What exactly is sleep training?
Just like so many areas of development, children typically need help learning how to self-soothe to sleep. This process is often referred to as “sleep training.” Although there are multiple approaches, sleep training typically involves helping your child learn how to fall asleep and return to sleep on his/her own. Sleep training does not have a one-size-fits-all approach. You will want to use an approach that works best for you and your family. Regardless of the method you choose, there are some things that are consistent across most sleep training approaches.
In addition, whatever approach you use, being consistent is key. You don’t want to keep your little one guessing when it comes to where, when, and how they will sleep. Although there are exceptions (e.g., vacations, visitors, holidays), try to keep the sleep experience as consistent as possible for your baby.
First, sleep training involves setting the stage for sleep by creating a consistent bedtime routine. This helps signal to your little one that it is time to wind down and fall asleep. Bedtime routines should be about 15-20 minutes (a little longer if it includes a bath) and might involve such things as a feeding, diaper change, putting on pajamas, reading a book, and singing a song. These things can vary from family to family, though. It is never too early to start a bedtime routine; it is something you can start doing even before you work on other aspects of sleep training. A similar routine can also be used before naps.
Second, sleep training involves helping your baby learn to fall asleep on their own. Once you have cued your baby that it is time for bed through the bedtime routine, the next step is to put him in his bed while awake. What happens next depends on your baby and how you wish to approach this part of sleep training. Some families choose to use a gradual approach to this step. For example, you can leave the room and slowly increase the amount of time between when you check on your baby. Another way is to stay with your baby in his room and gradually move yourself farther away over successive nights. Other families decide from the start to give their baby long stretches to figure out how to fall asleep by themselves.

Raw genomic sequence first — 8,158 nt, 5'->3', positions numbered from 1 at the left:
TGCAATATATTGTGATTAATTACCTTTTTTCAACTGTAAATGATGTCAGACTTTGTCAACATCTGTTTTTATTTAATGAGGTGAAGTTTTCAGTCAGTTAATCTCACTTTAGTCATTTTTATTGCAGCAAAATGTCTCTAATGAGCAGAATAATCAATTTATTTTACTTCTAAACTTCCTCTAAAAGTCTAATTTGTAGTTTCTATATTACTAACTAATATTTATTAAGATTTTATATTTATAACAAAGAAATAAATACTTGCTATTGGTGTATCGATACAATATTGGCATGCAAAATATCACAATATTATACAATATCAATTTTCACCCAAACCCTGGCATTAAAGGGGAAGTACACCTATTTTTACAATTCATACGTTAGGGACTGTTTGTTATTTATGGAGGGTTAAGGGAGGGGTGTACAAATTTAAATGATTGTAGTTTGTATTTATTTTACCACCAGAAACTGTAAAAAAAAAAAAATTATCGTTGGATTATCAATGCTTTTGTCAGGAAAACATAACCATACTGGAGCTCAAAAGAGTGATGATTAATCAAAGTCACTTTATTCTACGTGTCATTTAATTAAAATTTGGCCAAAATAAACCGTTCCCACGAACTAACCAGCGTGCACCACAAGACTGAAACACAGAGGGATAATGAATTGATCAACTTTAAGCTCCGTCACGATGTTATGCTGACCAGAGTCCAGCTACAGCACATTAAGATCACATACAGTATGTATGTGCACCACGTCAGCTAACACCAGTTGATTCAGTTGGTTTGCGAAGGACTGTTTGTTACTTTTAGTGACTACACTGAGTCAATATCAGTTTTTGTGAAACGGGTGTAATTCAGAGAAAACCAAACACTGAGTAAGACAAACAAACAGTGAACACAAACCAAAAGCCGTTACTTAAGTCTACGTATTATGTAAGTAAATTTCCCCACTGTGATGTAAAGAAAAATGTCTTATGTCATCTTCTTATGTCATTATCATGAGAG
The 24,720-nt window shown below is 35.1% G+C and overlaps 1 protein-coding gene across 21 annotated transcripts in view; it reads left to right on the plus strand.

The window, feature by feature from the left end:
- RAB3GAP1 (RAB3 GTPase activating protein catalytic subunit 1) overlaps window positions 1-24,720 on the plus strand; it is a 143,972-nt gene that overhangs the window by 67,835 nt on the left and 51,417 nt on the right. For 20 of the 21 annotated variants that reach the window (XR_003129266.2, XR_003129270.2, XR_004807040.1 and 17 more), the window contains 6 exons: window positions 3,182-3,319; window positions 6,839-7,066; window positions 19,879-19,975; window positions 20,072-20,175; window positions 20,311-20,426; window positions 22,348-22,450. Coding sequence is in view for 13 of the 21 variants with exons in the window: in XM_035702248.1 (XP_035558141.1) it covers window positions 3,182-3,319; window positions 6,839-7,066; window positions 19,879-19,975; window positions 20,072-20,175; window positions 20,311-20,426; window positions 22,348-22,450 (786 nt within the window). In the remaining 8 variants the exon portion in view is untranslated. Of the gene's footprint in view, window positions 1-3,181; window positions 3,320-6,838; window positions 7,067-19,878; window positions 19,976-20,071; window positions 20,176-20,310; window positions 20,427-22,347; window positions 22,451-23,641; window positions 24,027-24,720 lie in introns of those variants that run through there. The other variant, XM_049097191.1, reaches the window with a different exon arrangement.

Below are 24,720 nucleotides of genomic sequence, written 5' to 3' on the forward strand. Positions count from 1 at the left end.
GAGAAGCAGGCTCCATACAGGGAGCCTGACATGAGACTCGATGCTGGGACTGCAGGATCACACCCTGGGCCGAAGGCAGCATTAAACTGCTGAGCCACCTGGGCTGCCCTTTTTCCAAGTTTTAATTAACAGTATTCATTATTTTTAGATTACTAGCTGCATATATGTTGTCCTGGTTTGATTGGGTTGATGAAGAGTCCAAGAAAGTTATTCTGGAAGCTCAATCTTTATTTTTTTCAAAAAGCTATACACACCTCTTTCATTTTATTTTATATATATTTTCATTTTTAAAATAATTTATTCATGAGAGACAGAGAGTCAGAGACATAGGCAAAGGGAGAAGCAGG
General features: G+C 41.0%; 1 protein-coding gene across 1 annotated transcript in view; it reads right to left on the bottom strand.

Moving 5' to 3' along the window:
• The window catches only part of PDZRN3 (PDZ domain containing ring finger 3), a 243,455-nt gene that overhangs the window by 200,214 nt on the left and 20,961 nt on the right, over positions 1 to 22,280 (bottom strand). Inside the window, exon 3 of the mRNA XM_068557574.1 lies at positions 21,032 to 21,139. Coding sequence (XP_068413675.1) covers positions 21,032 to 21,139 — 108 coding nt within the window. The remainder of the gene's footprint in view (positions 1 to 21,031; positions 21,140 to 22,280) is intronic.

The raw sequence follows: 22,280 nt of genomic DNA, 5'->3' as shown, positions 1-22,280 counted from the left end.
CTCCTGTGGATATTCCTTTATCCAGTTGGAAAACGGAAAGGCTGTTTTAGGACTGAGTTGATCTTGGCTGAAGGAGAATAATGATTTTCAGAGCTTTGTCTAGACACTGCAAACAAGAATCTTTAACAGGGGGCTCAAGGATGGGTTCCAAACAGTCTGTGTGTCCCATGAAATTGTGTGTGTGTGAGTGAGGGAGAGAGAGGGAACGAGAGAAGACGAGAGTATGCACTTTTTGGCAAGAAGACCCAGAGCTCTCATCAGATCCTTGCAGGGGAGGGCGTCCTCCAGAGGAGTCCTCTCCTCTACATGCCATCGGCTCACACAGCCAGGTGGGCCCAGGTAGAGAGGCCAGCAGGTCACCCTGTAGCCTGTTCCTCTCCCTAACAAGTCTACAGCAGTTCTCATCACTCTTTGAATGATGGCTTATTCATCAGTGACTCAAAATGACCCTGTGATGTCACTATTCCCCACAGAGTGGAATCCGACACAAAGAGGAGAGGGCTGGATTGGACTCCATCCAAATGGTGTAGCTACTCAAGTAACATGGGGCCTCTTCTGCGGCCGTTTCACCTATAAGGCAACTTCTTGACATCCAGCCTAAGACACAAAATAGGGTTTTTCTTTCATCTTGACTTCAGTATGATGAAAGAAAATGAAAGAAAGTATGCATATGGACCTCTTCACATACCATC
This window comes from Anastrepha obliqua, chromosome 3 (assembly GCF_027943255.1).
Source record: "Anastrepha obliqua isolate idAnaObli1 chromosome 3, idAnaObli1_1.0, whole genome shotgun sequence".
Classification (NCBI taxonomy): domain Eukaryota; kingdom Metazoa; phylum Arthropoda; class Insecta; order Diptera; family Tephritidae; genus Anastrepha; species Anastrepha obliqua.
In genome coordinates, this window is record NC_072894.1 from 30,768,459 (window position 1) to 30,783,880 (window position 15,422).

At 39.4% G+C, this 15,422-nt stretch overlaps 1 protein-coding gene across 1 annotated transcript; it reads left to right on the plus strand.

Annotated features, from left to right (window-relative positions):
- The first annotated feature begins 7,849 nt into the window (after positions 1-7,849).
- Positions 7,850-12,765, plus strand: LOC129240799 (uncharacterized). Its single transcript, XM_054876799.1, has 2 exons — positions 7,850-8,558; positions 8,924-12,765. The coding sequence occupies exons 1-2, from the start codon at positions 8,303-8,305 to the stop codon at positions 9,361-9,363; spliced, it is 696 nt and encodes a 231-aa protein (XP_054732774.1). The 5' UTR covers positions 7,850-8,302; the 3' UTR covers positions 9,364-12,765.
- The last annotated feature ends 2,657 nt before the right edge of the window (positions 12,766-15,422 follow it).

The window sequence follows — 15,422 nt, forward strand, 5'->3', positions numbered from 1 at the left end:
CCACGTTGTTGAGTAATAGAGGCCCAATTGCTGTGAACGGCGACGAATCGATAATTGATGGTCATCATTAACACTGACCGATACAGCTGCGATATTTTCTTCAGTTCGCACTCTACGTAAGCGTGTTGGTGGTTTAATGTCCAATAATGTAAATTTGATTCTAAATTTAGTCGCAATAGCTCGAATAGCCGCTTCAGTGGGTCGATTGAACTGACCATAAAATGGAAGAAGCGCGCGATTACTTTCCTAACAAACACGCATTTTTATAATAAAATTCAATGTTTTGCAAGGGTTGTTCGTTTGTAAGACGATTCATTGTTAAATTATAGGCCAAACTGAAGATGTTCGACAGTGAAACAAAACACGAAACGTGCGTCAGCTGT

Regardless of the approach you take, it is important to know that for babies who are given a lot of love and attention during the day, letting them cry while they learn to fall asleep has no negative impact on their development. In fact, babies who learn to get a good night’s sleep tend to be really well adjusted, happy children!
Third, sleep training involves helping your child learn to fall back to sleep on their own during the night if they happen to wake during the night (which all babies do naturally). Often times, once they learn to fall asleep on their own at the start of the night, that skill transfers to the rest of the night regardless of how many times they may wake during the night. For other babies, you may need to do some sleep training during the night once they have mastered the skill at the start of the night. Balancing how to respond to night wakings and the need for night feedings is something to discuss with your baby’s health care provider when you are working on sleep training.
Check out the videos in our Sleep Training section for more details and ideas.